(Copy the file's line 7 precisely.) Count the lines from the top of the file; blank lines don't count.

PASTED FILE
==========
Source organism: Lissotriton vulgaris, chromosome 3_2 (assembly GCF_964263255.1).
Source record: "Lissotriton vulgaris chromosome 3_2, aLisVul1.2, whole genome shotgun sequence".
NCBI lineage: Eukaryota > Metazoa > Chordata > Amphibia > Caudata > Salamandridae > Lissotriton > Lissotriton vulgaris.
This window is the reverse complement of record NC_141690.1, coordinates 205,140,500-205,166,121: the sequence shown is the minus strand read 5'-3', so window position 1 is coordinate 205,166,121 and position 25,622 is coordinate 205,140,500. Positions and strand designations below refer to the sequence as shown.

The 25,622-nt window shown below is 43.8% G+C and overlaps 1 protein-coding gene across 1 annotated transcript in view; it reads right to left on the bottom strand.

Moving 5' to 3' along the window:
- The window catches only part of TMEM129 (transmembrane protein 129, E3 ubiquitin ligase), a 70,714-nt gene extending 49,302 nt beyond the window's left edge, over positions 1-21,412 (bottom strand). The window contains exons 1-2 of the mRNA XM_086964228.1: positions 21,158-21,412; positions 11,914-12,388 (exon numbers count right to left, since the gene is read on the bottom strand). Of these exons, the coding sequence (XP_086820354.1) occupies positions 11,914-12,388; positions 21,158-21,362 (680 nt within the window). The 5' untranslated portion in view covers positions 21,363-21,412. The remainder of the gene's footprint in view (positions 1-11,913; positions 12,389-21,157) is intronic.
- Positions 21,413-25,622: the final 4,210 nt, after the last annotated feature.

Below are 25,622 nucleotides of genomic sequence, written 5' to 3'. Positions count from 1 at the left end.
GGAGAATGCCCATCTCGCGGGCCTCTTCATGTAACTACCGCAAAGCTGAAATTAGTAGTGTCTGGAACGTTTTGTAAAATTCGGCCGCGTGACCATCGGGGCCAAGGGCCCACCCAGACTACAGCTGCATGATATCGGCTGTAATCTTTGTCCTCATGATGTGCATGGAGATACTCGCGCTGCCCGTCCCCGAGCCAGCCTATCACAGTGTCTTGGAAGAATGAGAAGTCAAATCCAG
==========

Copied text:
- The window catches only part of TMEM129 (transmembrane protein 129, E3 ubiquitin ligase), a 70,714-nt gene extending 49,302 nt beyond the window's left edge, over positions 1-21,412 (bottom strand). The window contains exons 1-2 of the mRNA XM_086964228.1: positions 21,158-21,412; positions 11,914-12,388 (exon numbers count right to left, since the gene is read on the bottom strand). Of these exons, the coding sequence (XP_086820354.1) occupies positions 11,914-12,388; positions 21,158-21,362 (680 nt within the window). The 5' untranslated portion in view covers positions 21,363-21,412. The remainder of the gene's footprint in view (positions 1-11,913; positions 12,389-21,157) is intronic.